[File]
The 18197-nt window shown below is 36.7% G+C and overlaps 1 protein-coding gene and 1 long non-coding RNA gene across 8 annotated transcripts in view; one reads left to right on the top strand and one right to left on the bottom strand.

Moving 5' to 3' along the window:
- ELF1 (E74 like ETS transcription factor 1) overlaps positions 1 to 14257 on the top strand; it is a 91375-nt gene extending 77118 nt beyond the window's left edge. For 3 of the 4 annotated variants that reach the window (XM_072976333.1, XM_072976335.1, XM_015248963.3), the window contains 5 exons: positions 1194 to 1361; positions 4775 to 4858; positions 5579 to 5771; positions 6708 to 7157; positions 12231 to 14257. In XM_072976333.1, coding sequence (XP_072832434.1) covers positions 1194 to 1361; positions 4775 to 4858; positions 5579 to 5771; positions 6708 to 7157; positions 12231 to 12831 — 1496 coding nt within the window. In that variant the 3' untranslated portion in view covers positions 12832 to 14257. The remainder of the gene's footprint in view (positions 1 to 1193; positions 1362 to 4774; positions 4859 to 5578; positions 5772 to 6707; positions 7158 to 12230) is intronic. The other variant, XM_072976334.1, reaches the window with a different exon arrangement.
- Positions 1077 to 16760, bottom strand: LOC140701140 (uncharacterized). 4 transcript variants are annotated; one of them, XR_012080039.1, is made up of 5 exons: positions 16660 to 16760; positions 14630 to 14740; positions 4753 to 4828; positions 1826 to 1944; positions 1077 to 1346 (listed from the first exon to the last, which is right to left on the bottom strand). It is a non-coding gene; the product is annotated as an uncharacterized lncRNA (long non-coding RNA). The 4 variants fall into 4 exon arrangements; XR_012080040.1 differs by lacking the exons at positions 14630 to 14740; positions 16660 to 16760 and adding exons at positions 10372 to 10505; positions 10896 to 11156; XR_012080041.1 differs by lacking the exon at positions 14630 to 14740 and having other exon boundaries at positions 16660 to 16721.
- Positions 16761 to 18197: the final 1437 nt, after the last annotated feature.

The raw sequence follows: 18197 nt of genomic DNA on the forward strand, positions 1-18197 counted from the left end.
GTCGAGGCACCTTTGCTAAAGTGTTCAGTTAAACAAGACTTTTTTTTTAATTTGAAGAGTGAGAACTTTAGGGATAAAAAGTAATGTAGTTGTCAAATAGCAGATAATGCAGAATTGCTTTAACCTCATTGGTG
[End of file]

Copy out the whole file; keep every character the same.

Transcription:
The 18197-nt window shown below is 36.7% G+C and overlaps 1 protein-coding gene and 1 long non-coding RNA gene across 8 annotated transcripts in view; one reads left to right on the top strand and one right to left on the bottom strand.

Moving 5' to 3' along the window:
- ELF1 (E74 like ETS transcription factor 1) overlaps positions 1 to 14257 on the top strand; it is a 91375-nt gene extending 77118 nt beyond the window's left edge. For 3 of the 4 annotated variants that reach the window (XM_072976333.1, XM_072976335.1, XM_015248963.3), the window contains 5 exons: positions 1194 to 1361; positions 4775 to 4858; positions 5579 to 5771; positions 6708 to 7157; positions 12231 to 14257. In XM_072976333.1, coding sequence (XP_072832434.1) covers positions 1194 to 1361; positions 4775 to 4858; positions 5579 to 5771; positions 6708 to 7157; positions 12231 to 12831 — 1496 coding nt within the window. In that variant the 3' untranslated portion in view covers positions 12832 to 14257. The remainder of the gene's footprint in view (positions 1 to 1193; positions 1362 to 4774; positions 4859 to 5578; positions 5772 to 6707; positions 7158 to 12230) is intronic. The other variant, XM_072976334.1, reaches the window with a different exon arrangement.
- Positions 1077 to 16760, bottom strand: LOC140701140 (uncharacterized). 4 transcript variants are annotated; one of them, XR_012080039.1, is made up of 5 exons: positions 16660 to 16760; positions 14630 to 14740; positions 4753 to 4828; positions 1826 to 1944; positions 1077 to 1346 (listed from the first exon to the last, which is right to left on the bottom strand). It is a non-coding gene; the product is annotated as an uncharacterized lncRNA (long non-coding RNA). The 4 variants fall into 4 exon arrangements; XR_012080040.1 differs by lacking the exons at positions 14630 to 14740; positions 16660 to 16760 and adding exons at positions 10372 to 10505; positions 10896 to 11156; XR_012080041.1 differs by lacking the exon at positions 14630 to 14740 and having other exon boundaries at positions 16660 to 16721.
- Positions 16761 to 18197: the final 1437 nt, after the last annotated feature.

The raw sequence follows: 18197 nt of genomic DNA on the forward strand, positions 1-18197 counted from the left end.
GTCGAGGCACCTTTGCTAAAGTGTTCAGTTAAACAAGACTTTTTTTTTAATTTGAAGAGTGAGAACTTTAGGGATAAAAAGTAATGTAGTTGTCAAATAGCAGATAATGCAGAATTGCTTTAACCTCATTGGTG